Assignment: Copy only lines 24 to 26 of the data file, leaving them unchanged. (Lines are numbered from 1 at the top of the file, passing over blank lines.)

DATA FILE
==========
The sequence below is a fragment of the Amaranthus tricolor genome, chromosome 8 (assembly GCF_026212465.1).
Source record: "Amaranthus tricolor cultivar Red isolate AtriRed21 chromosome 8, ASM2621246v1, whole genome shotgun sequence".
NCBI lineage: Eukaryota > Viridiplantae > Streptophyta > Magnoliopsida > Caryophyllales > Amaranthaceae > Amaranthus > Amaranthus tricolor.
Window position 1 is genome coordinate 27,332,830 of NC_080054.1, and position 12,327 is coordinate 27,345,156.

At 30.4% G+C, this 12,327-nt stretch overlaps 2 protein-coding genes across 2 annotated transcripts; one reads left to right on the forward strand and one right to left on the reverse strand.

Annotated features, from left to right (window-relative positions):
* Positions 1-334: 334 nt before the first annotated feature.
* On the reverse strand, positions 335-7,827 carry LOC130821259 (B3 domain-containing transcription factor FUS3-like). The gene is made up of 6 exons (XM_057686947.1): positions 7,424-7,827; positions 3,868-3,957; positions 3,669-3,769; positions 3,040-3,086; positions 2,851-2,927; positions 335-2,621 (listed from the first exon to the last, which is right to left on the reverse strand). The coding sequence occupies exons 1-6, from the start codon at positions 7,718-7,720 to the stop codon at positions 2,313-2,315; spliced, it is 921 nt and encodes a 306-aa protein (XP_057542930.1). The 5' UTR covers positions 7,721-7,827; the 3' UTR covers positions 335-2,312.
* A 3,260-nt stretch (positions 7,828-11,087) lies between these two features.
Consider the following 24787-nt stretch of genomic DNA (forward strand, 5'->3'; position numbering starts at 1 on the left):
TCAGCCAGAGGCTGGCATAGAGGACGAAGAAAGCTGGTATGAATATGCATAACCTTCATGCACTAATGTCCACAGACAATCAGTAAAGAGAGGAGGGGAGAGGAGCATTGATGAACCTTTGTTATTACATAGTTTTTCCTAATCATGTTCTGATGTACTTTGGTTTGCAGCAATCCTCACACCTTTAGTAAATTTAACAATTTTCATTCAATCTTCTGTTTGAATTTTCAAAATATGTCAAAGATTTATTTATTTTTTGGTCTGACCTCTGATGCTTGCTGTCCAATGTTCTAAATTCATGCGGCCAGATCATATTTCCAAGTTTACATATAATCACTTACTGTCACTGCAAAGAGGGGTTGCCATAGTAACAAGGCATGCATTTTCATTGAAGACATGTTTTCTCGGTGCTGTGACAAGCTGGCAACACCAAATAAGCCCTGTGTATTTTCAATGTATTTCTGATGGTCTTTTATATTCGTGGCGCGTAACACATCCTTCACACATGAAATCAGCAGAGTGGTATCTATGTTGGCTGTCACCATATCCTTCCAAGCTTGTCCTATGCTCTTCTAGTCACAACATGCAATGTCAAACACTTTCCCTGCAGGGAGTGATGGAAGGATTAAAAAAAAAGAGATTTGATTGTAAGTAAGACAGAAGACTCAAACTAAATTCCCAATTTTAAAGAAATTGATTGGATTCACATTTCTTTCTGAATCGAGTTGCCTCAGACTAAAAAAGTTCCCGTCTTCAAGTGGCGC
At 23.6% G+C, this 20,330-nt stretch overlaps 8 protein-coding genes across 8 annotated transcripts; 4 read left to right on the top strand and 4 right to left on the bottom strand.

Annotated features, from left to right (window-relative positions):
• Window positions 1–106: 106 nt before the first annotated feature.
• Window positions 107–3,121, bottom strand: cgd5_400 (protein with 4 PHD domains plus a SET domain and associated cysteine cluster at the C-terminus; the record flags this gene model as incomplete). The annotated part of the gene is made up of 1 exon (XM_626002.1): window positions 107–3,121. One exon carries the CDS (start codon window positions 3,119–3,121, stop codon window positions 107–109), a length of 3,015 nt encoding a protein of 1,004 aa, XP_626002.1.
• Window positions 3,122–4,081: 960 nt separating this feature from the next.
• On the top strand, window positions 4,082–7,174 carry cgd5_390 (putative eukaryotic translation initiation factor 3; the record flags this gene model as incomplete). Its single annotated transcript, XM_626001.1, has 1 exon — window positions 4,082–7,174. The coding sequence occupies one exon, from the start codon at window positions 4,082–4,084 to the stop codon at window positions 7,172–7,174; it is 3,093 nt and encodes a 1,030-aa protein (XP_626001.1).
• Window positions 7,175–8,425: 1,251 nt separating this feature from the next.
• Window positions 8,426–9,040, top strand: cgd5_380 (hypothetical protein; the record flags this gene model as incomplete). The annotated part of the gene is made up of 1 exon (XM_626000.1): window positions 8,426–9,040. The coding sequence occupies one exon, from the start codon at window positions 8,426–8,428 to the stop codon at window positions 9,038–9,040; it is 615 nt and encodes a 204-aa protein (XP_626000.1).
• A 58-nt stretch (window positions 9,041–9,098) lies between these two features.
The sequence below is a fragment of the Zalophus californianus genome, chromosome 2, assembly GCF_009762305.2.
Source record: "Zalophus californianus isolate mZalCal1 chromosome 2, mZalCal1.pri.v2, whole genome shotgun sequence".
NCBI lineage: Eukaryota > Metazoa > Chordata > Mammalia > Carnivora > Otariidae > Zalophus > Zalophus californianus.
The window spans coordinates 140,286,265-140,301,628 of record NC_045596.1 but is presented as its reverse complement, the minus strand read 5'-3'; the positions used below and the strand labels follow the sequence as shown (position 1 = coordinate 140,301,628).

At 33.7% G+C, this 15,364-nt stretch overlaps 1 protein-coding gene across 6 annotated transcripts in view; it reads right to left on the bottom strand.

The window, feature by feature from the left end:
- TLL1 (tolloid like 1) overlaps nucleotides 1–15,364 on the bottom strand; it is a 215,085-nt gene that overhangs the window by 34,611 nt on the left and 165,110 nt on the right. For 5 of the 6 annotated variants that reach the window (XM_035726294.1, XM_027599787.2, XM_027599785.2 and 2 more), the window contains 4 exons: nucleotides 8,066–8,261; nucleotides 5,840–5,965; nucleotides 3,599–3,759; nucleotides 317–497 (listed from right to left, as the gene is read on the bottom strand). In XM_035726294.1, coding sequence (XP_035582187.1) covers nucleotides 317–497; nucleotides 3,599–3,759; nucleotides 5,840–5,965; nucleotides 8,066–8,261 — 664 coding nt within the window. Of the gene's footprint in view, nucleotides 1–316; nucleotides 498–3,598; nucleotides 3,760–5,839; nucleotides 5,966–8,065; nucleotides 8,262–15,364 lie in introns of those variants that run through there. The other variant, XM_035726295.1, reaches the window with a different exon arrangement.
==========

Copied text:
The window spans coordinates 140,286,265-140,301,628 of record NC_045596.1 but is presented as its reverse complement, the minus strand read 5'-3'; the positions used below and the strand labels follow the sequence as shown (position 1 = coordinate 140,301,628).

At 33.7% G+C, this 15,364-nt stretch overlaps 1 protein-coding gene across 6 annotated transcripts in view; it reads right to left on the bottom strand.

The window, feature by feature from the left end: